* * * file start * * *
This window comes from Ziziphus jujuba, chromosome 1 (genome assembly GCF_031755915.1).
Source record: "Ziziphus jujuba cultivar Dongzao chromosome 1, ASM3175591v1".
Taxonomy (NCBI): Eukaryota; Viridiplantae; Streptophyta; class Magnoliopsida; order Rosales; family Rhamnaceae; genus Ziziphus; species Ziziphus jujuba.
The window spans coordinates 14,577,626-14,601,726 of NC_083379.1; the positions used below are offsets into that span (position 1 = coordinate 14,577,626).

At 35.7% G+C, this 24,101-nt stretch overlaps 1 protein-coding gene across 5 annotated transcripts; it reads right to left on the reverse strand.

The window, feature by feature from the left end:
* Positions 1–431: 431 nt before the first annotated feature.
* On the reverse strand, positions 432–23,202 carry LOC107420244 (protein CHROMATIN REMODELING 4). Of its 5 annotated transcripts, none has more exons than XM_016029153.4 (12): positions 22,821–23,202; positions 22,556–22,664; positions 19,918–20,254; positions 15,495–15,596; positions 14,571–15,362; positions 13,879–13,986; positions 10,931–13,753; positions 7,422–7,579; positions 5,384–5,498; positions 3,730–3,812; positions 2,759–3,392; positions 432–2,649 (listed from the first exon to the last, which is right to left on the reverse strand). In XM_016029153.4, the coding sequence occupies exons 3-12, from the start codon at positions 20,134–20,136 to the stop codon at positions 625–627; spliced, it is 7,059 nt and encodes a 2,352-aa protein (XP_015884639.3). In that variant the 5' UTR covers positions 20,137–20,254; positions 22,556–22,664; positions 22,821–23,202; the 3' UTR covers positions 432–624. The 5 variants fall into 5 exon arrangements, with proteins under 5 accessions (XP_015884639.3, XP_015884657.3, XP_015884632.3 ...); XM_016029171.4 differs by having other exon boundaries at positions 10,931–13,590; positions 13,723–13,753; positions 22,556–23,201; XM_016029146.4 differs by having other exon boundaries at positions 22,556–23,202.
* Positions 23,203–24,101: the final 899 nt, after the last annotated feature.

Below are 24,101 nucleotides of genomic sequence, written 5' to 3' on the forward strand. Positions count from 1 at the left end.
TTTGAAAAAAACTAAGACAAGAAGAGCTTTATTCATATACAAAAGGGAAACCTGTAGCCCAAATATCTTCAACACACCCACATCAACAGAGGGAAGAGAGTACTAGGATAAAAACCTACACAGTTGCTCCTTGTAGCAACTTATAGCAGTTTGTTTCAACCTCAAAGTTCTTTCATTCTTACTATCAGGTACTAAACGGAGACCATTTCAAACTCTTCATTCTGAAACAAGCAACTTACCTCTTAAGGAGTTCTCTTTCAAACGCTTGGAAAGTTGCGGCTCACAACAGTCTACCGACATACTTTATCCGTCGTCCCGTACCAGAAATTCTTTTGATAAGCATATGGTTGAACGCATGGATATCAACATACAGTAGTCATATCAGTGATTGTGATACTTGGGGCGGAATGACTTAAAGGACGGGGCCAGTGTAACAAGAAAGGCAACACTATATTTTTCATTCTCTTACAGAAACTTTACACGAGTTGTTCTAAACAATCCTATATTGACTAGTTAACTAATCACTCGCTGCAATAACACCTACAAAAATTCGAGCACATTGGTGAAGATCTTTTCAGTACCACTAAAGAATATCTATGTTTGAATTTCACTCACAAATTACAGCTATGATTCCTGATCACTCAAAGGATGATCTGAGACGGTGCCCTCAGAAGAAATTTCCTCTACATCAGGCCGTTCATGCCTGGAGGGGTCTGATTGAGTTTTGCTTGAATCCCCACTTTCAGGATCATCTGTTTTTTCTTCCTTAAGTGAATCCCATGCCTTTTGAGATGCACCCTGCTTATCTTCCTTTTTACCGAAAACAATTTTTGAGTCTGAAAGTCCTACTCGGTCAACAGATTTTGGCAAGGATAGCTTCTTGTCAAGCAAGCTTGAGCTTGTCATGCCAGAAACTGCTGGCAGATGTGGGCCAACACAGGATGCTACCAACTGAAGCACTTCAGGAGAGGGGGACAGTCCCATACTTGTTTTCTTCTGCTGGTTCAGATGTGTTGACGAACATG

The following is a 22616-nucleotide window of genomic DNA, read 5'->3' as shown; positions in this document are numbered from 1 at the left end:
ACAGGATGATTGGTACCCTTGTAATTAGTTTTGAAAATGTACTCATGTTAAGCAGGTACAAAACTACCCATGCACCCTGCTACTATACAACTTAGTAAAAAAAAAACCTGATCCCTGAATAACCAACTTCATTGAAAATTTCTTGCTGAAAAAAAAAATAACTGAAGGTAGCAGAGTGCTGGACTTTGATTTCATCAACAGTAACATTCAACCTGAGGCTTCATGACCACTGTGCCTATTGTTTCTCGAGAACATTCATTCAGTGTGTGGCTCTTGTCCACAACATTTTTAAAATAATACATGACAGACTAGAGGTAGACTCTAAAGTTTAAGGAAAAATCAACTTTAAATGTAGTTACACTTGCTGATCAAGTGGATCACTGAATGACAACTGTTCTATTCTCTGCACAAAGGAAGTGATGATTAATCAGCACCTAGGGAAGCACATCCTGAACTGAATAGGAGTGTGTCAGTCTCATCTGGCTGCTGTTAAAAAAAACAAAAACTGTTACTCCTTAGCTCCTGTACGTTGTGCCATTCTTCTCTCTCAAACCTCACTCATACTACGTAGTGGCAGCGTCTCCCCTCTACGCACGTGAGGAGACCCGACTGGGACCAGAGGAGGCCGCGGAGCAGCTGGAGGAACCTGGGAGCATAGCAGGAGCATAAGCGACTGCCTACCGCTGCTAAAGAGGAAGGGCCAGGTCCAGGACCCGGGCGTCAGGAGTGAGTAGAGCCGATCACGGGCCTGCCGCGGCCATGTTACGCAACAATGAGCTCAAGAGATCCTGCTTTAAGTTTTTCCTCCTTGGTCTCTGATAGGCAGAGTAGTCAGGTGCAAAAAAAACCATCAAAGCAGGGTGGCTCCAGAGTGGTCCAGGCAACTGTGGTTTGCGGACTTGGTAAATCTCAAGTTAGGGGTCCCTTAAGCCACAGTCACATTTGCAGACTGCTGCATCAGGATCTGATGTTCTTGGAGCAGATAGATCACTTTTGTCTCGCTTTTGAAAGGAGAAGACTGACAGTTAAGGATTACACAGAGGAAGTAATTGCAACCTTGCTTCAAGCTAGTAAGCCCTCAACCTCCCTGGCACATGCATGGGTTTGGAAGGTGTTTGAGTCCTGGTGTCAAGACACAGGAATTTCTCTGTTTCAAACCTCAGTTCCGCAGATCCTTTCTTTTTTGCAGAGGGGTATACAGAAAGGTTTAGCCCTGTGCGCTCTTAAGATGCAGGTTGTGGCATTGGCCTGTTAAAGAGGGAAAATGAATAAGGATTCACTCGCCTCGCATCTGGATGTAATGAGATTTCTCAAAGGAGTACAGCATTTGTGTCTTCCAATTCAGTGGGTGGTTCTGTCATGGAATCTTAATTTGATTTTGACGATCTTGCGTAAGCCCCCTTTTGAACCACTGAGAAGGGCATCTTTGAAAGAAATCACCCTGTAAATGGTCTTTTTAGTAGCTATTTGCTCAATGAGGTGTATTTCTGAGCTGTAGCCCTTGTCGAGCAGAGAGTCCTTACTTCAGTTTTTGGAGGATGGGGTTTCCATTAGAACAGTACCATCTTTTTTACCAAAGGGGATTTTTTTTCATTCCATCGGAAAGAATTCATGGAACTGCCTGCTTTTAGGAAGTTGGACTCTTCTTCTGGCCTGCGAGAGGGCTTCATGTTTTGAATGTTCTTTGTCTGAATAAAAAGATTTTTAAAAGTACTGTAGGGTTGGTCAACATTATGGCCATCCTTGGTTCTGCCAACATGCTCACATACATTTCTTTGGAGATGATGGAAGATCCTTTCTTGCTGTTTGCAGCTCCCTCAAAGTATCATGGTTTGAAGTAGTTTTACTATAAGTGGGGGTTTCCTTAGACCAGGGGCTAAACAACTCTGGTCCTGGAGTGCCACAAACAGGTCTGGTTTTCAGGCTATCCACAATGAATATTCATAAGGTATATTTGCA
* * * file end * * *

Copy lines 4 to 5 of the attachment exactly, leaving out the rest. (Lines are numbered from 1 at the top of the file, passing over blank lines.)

The window spans coordinates 14,577,626-14,601,726 of NC_083379.1; the positions used below are offsets into that span (position 1 = coordinate 14,577,626).

At 35.7% G+C, this 24,101-nt stretch overlaps 1 protein-coding gene across 5 annotated transcripts; it reads right to left on the reverse strand.